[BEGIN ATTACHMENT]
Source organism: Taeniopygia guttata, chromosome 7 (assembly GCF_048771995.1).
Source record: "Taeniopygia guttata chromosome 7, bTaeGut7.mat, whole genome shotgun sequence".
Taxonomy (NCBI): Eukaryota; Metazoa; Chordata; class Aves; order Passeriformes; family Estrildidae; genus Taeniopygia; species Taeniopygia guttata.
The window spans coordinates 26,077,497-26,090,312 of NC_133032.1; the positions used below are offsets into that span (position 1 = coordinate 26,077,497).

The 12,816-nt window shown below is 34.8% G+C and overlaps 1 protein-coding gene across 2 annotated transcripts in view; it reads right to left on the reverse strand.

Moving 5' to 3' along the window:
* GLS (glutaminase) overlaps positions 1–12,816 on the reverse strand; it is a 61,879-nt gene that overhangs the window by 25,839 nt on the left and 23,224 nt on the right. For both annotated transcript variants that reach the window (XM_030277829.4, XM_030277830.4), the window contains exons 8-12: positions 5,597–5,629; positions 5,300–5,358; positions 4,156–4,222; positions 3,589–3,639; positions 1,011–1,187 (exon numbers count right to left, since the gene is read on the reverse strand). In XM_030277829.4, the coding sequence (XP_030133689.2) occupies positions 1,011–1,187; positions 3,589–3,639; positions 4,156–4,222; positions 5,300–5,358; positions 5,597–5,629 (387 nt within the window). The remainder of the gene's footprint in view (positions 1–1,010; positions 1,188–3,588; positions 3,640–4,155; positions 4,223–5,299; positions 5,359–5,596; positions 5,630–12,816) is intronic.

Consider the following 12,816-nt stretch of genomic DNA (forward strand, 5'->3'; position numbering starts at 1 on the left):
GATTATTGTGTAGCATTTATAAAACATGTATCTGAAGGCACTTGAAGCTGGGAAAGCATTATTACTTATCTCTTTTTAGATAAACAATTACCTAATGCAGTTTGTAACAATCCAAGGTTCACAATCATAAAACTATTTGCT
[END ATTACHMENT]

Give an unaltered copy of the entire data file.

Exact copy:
Source organism: Taeniopygia guttata, chromosome 7 (assembly GCF_048771995.1).
Source record: "Taeniopygia guttata chromosome 7, bTaeGut7.mat, whole genome shotgun sequence".
Taxonomy (NCBI): Eukaryota; Metazoa; Chordata; class Aves; order Passeriformes; family Estrildidae; genus Taeniopygia; species Taeniopygia guttata.
The window spans coordinates 26,077,497-26,090,312 of NC_133032.1; the positions used below are offsets into that span (position 1 = coordinate 26,077,497).

The 12,816-nt window shown below is 34.8% G+C and overlaps 1 protein-coding gene across 2 annotated transcripts in view; it reads right to left on the reverse strand.

Moving 5' to 3' along the window:
* GLS (glutaminase) overlaps positions 1–12,816 on the reverse strand; it is a 61,879-nt gene that overhangs the window by 25,839 nt on the left and 23,224 nt on the right. For both annotated transcript variants that reach the window (XM_030277829.4, XM_030277830.4), the window contains exons 8-12: positions 5,597–5,629; positions 5,300–5,358; positions 4,156–4,222; positions 3,589–3,639; positions 1,011–1,187 (exon numbers count right to left, since the gene is read on the reverse strand). In XM_030277829.4, the coding sequence (XP_030133689.2) occupies positions 1,011–1,187; positions 3,589–3,639; positions 4,156–4,222; positions 5,300–5,358; positions 5,597–5,629 (387 nt within the window). The remainder of the gene's footprint in view (positions 1–1,010; positions 1,188–3,588; positions 3,640–4,155; positions 4,223–5,299; positions 5,359–5,596; positions 5,630–12,816) is intronic.

Consider the following 12,816-nt stretch of genomic DNA (forward strand, 5'->3'; position numbering starts at 1 on the left):
GATTATTGTGTAGCATTTATAAAACATGTATCTGAAGGCACTTGAAGCTGGGAAAGCATTATTACTTATCTCTTTTTAGATAAACAATTACCTAATGCAGTTTGTAACAATCCAAGGTTCACAATCATAAAACTATTTGCT